In situ DRIFT spectroscopy insights into the reaction mechanism of CO and toluene co-oxidation over Pt-based catalysts
Considering that the mutual inhibition between CO and hydrocarbon (HC) co-oxidation over platinum-group metal (PGM) catalysts is a universal problem, in this study, a series of Pt-supported catalysts (Pt–Al2O3, Pt–Co3O4 and Pt–CeO2) were synthesized by combining glycol reduction and electrostatic chemical adsorption, and then were evaluated for the catalytic oxidation of CO and toluene. The Pt–CeO2 catalyst exhibited the best catalytic performance for individual CO and toluene oxidation, and effectively slowed down the competitive reaction in the presence of both CO and toluene. This superior performance over the Pt–CeO2 catalyst was associated with the formation of strong metal–support interactions (SMSIs) between the surface oxygen and adjacent Pt species. The formation of SMSIs not only enhanced the activation and migration of oxygen species and the formation of surface oxygen vacancies, but also improved the lower temperature reducibility of the catalyst. The in situ DRIFTS spectra revealed that CO was first transformed into carbon-related species (bicarbonates and carbonates), and then completely decomposed into CO2. Moreover, the reaction route for toluene oxidation may follow only one successive step: benzyl radical → benzaldehyde → benzoate → formate species, and finally completely oxidized to CO2 and H2O. The reaction pathways between CO and toluene oxidation may be independent when CO and toluene co-exist, although their reaction rates slow down due to the competitive adsorption between CO and toluene molecules at the same sites.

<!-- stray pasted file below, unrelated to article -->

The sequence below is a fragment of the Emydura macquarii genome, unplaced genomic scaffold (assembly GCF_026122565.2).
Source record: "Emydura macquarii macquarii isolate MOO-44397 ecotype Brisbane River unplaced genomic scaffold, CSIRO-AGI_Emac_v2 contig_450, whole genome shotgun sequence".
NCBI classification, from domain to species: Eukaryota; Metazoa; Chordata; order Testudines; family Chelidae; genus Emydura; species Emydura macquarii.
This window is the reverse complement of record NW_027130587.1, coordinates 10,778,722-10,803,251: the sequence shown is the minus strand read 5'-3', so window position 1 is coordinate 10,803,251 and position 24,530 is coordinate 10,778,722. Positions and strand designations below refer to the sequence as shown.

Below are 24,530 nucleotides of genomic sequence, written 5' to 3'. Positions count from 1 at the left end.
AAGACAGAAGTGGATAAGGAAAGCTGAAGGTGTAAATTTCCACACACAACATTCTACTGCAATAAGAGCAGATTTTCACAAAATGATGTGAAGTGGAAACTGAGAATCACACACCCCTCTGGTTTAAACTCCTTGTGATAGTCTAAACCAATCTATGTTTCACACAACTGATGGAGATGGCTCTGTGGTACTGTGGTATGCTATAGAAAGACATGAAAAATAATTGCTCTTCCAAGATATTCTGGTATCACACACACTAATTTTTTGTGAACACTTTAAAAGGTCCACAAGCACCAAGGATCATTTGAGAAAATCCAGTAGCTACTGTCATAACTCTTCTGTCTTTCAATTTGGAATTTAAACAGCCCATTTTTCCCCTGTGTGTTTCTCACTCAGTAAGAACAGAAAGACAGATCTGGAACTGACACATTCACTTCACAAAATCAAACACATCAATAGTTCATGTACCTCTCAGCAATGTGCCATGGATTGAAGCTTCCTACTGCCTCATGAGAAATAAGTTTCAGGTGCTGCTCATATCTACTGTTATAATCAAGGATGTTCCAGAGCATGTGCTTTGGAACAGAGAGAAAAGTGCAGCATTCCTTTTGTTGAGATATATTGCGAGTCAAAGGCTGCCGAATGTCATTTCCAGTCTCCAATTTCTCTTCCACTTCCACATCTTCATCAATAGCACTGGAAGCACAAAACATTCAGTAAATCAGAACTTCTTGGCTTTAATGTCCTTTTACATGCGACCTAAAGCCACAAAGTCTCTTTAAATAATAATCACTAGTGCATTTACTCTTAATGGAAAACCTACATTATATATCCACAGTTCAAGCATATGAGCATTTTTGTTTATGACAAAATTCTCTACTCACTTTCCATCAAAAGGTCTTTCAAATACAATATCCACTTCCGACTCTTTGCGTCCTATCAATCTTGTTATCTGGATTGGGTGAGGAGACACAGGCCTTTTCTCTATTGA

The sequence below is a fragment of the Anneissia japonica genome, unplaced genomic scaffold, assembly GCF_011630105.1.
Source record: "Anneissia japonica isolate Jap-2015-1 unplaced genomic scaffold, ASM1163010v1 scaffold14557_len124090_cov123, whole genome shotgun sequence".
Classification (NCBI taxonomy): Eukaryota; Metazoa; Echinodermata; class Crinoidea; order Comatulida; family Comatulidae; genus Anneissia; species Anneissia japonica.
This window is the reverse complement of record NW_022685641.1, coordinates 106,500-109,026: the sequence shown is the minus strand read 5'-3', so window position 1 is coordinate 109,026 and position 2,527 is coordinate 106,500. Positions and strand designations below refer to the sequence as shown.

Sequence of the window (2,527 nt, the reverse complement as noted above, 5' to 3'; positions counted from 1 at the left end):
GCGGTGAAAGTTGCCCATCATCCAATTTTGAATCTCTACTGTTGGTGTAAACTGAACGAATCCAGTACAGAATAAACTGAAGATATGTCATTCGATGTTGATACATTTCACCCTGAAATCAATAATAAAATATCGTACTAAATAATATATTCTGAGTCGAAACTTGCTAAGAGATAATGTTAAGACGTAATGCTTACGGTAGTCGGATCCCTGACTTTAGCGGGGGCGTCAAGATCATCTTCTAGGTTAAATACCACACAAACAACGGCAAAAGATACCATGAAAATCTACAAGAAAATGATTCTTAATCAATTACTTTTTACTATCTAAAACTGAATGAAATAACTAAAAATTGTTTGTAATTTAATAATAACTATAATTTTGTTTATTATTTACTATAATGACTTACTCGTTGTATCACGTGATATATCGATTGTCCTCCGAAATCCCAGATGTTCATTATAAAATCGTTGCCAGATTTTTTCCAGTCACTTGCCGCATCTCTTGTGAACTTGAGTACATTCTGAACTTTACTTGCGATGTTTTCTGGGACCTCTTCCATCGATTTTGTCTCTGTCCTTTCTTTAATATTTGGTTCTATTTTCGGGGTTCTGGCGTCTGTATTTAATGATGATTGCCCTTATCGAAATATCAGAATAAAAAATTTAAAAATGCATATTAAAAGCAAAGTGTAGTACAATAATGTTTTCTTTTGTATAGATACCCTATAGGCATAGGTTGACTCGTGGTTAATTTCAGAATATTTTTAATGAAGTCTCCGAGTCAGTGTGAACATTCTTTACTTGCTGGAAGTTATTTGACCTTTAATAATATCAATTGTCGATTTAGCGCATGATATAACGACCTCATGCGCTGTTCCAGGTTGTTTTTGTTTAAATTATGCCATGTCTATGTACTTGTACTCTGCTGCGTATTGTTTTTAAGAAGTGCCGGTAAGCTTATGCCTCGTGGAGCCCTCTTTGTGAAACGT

- This article is part of the themed collection: 2019 Catalysis Science & Technology HOT Articles